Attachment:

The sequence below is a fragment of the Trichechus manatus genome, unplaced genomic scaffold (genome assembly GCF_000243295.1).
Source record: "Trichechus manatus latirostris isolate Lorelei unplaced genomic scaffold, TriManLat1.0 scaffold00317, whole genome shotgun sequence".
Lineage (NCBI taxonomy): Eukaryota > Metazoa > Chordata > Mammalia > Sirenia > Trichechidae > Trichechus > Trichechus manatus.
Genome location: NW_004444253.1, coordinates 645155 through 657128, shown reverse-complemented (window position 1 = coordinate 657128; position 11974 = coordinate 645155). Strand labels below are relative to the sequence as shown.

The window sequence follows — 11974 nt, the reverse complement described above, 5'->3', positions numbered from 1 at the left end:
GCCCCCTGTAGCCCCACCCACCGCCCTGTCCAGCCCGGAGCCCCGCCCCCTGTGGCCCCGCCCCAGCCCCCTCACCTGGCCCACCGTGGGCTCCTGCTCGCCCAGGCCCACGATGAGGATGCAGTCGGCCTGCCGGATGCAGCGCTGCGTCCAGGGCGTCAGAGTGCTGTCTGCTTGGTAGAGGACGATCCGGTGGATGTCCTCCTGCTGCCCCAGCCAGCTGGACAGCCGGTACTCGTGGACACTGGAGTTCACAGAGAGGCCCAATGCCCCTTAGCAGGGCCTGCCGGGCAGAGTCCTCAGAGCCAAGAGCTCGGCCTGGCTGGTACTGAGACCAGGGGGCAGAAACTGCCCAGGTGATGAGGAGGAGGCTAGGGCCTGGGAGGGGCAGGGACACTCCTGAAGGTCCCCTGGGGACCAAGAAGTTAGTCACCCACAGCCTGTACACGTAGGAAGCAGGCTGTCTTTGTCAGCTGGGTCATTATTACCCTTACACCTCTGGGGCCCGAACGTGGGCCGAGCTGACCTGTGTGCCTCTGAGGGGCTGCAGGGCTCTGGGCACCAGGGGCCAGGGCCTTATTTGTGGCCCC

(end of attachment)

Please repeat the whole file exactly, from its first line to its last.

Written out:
The sequence below is a fragment of the Trichechus manatus genome, unplaced genomic scaffold (genome assembly GCF_000243295.1).
Source record: "Trichechus manatus latirostris isolate Lorelei unplaced genomic scaffold, TriManLat1.0 scaffold00317, whole genome shotgun sequence".
Lineage (NCBI taxonomy): Eukaryota > Metazoa > Chordata > Mammalia > Sirenia > Trichechidae > Trichechus > Trichechus manatus.
Genome location: NW_004444253.1, coordinates 645155 through 657128, shown reverse-complemented (window position 1 = coordinate 657128; position 11974 = coordinate 645155). Strand labels below are relative to the sequence as shown.

The window sequence follows — 11974 nt, the reverse complement described above, 5'->3', positions numbered from 1 at the left end:
GCCCCCTGTAGCCCCACCCACCGCCCTGTCCAGCCCGGAGCCCCGCCCCCTGTGGCCCCGCCCCAGCCCCCTCACCTGGCCCACCGTGGGCTCCTGCTCGCCCAGGCCCACGATGAGGATGCAGTCGGCCTGCCGGATGCAGCGCTGCGTCCAGGGCGTCAGAGTGCTGTCTGCTTGGTAGAGGACGATCCGGTGGATGTCCTCCTGCTGCCCCAGCCAGCTGGACAGCCGGTACTCGTGGACACTGGAGTTCACAGAGAGGCCCAATGCCCCTTAGCAGGGCCTGCCGGGCAGAGTCCTCAGAGCCAAGAGCTCGGCCTGGCTGGTACTGAGACCAGGGGGCAGAAACTGCCCAGGTGATGAGGAGGAGGCTAGGGCCTGGGAGGGGCAGGGACACTCCTGAAGGTCCCCTGGGGACCAAGAAGTTAGTCACCCACAGCCTGTACACGTAGGAAGCAGGCTGTCTTTGTCAGCTGGGTCATTATTACCCTTACACCTCTGGGGCCCGAACGTGGGCCGAGCTGACCTGTGTGCCTCTGAGGGGCTGCAGGGCTCTGGGCACCAGGGGCCAGGGCCTTATTTGTGGCCCC